Hi Kevin,

Thanks for the reply.  I'll start by saying that I misspoke -- the issue was produced on Windows 7, not Windows XP.  See my comments inline.

The log file is actually cleared if things are shut down properly (only needed in the event of a crash) - just something to consider - theoretically, you could put the log file in a temp folder or something, but you have to make sure that if a crash occurs, the user immediately re-opens the app.

Yeah, I believe that on application shutdown, I should be able to shut down the jdbm instance and then delete the log.  That way, the user only sees a log file while the application is running, or if the application was killed or abruptly terminated.  This is satisfactory for my case.

Feasibility for putting the log into the db file is not good at all - it would be a nightmare.
Ok.  Understandable, thanks for entertaining the question.

I haven't started playing with jdbm2 yet - if it's creating multiple files, I'd be interested if the jdbm2 lead has any comments on that.
As you know, jdbm creates x.db, x.lg.  By contrast, jdbm2 creates x.dbf0, x.dbf.t, x.dbr.0, x.dbr.t, x.idf.0, x.idf.t, x.idr.0, x.idr.t.  The code in BaseRecordManager.reopen() hints at what these are used for:

        _physFileFree = new RecordFile( _filename +  DBF, FREE_BLOCK_SIZE);
        _physFile = new RecordFile( _filename + DBR, DATA_BLOCK_SIZE);
        _logicFileFree= new RecordFile( _filename +IDF,FREE_BLOCK_SIZE );
        _logicFile = new RecordFile( _filename +IDR,TRANS_BLOCK_SIZE );

For jdbm1, file corruption is something that we've seen in one very, very rare (and well defined) case.  The latest code in SVN has a fix for the issue (it was related to recoverable write failures - namely if the disk ran out of space at one point, then suddenly had enough space).  I'm pretty sure I commited a patch that fixes this, you can look at the SVN history notes to make sure.

For sure, the disk did not run out of space in my test case.  I have 86gb free.  The database file had grown to 90mb at the time the corruption occurred.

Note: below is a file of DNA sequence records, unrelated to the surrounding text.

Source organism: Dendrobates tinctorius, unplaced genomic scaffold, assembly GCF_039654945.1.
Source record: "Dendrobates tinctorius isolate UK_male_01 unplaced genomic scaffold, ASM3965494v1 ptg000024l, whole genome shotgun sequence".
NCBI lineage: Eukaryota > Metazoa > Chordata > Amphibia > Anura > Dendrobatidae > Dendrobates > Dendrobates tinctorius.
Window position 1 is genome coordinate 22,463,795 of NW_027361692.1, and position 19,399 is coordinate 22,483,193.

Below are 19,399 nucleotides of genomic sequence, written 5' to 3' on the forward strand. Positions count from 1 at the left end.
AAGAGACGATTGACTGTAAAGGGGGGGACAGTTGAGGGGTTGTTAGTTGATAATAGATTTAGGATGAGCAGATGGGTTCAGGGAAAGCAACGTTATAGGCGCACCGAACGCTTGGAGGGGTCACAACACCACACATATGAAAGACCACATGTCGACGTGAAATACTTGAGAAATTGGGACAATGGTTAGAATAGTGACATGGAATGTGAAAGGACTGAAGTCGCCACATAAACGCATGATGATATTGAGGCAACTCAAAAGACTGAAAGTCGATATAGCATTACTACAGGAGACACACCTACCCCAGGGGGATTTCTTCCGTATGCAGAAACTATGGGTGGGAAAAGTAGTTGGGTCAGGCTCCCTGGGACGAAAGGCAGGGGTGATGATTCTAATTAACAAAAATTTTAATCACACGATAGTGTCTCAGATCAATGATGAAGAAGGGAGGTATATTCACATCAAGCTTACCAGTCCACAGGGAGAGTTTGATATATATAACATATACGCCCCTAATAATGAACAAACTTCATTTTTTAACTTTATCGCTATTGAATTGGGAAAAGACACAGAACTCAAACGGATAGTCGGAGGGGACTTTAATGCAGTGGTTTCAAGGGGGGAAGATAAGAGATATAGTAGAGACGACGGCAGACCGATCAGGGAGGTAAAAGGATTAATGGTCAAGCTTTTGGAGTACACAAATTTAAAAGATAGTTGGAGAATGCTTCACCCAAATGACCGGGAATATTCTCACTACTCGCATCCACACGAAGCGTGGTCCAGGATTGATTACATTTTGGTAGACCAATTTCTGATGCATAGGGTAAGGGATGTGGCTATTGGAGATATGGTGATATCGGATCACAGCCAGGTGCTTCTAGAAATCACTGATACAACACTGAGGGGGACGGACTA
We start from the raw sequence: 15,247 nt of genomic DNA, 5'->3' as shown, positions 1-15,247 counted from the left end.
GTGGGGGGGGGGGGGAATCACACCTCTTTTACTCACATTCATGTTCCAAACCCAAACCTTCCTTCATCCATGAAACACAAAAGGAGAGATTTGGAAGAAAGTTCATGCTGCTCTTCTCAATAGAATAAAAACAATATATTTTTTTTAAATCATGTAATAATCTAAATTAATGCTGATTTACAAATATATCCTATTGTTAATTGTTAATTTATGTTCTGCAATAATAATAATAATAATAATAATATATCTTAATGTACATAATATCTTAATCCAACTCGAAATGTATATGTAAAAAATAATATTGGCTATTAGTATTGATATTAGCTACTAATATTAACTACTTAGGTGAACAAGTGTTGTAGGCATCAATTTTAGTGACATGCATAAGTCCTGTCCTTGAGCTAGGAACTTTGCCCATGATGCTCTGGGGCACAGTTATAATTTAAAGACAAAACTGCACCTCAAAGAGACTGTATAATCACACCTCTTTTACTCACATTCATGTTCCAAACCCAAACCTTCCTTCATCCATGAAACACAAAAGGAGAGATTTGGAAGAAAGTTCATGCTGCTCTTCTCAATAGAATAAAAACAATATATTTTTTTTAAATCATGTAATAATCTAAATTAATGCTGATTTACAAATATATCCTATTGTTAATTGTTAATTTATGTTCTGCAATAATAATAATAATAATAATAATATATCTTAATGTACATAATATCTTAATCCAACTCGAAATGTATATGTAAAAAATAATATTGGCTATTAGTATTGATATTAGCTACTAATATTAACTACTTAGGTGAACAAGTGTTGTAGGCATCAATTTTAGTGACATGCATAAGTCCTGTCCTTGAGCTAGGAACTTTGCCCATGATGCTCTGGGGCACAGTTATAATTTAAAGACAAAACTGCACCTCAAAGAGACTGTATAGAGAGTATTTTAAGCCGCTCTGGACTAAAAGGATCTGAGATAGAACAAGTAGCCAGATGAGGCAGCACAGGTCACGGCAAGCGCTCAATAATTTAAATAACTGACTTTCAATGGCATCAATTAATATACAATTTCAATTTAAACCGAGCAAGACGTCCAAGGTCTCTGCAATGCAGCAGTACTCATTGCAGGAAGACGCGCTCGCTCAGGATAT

In your code, you are comitting every single change (this shouldn't cause problems, I just wanted to point that out)...
But outside of that, your code does look solid. 

Yep I wouldn't do that in a real world app. :)

Other folks may need to weigh in here (Alex??), but here are my thoughts about how to maybe go about troubleshooting this:
Is there any way for you to make backup copies of the db and lg files before you run each iteration, and halt the iterations as soon as you get the exception?  I'm not positive that this will help, but this would at least give the db and log files that are required to make the failure happen. 

Since I'm terminating the app from a different process, at some random time interval, the test case is indeterminate and I suspect that the issue will not be repeatable with any predictability.  I'm not sure a specific db or log file would predispose the problem to happening -- it might be related purely to the timing of killing the process.

For my test case I was exec'ing a new process once every second or so.  If I were to back up the database before each exec, that would severely slow down the test.  Recall that it took 12,500 iterations to produce the issue, and by that time the database had grown to 90gb.  Instead of taking 2 or 3 hours, it would take 2 or 3 days to repeat the same number of iterations.

You should be able to rename the lg file and actually bring up the db file by itself and not get errors.  If that is indeed the case, then there is something about the log file that is resulting in the corruption, and we may be able to track that down.

I removed the log file (after backing up both files), but the same exception continues to occur when I run CrashTest2.

Would you be willing to run the same test on the jdbm2 codebase?  It would interesting to know if the problem exists in both places (if it does, it would give at least a hint of where the problem is coming from).

Sure, I'll give that a try.